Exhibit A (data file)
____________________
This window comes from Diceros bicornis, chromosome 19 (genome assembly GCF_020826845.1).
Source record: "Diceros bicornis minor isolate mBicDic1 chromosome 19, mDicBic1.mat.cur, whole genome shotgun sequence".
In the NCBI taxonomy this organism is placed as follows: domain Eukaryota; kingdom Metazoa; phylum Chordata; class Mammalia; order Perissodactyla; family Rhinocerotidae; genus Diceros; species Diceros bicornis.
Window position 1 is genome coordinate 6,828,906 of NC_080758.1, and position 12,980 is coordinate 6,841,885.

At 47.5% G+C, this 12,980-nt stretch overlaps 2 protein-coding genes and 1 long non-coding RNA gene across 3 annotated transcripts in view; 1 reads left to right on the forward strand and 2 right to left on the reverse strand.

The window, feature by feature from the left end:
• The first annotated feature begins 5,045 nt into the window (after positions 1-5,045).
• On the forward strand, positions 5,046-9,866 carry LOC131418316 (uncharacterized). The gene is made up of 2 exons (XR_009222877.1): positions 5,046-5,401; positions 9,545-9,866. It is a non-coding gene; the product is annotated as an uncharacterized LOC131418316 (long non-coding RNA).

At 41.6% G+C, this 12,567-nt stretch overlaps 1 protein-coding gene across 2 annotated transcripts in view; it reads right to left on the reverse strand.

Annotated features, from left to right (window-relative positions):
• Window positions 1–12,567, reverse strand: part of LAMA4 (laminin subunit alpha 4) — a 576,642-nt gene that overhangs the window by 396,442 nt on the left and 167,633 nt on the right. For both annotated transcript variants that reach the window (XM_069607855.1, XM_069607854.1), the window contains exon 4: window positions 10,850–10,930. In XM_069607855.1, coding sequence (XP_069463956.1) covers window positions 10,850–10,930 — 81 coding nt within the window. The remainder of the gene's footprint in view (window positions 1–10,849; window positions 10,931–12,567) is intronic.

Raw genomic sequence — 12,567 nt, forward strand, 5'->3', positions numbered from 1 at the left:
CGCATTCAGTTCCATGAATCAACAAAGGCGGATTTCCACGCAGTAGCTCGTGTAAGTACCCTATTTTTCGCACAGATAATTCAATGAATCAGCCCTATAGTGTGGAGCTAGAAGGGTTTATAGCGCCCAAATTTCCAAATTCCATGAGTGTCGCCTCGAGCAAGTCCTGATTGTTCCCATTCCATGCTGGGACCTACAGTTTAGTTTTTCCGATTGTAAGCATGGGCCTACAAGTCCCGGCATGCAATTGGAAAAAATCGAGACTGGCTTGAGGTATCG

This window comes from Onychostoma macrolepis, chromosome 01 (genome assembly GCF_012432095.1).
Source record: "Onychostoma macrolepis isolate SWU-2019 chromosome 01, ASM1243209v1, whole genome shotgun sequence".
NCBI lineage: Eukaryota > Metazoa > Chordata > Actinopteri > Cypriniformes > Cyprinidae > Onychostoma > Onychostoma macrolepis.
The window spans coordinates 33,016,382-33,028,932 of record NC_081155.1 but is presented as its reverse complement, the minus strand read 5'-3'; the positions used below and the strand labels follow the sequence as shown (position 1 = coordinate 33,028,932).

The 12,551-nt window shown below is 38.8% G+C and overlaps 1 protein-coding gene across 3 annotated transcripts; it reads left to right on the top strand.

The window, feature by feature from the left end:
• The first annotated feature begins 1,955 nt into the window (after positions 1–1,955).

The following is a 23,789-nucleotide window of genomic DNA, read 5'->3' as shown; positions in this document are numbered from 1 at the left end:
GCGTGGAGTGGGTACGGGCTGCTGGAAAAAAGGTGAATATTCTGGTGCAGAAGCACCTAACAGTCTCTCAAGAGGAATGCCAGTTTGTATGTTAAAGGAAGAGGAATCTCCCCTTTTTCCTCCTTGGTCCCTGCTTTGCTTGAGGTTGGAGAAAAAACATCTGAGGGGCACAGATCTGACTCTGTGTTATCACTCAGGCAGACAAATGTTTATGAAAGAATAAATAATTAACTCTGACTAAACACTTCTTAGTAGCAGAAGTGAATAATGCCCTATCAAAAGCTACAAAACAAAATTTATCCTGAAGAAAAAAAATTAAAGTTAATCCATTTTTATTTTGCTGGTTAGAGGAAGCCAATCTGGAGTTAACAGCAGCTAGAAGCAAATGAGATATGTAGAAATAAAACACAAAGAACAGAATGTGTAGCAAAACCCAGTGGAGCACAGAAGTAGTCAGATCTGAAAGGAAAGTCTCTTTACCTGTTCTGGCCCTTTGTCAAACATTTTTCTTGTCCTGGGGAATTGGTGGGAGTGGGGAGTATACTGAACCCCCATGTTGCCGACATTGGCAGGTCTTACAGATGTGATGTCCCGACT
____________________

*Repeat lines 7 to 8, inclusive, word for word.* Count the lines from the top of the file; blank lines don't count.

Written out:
• The first annotated feature begins 5,045 nt into the window (after positions 1-5,045).
• On the forward strand, positions 5,046-9,866 carry LOC131418316 (uncharacterized). The gene is made up of 2 exons (XR_009222877.1): positions 5,046-5,401; positions 9,545-9,866. It is a non-coding gene; the product is annotated as an uncharacterized LOC131418316 (long non-coding RNA).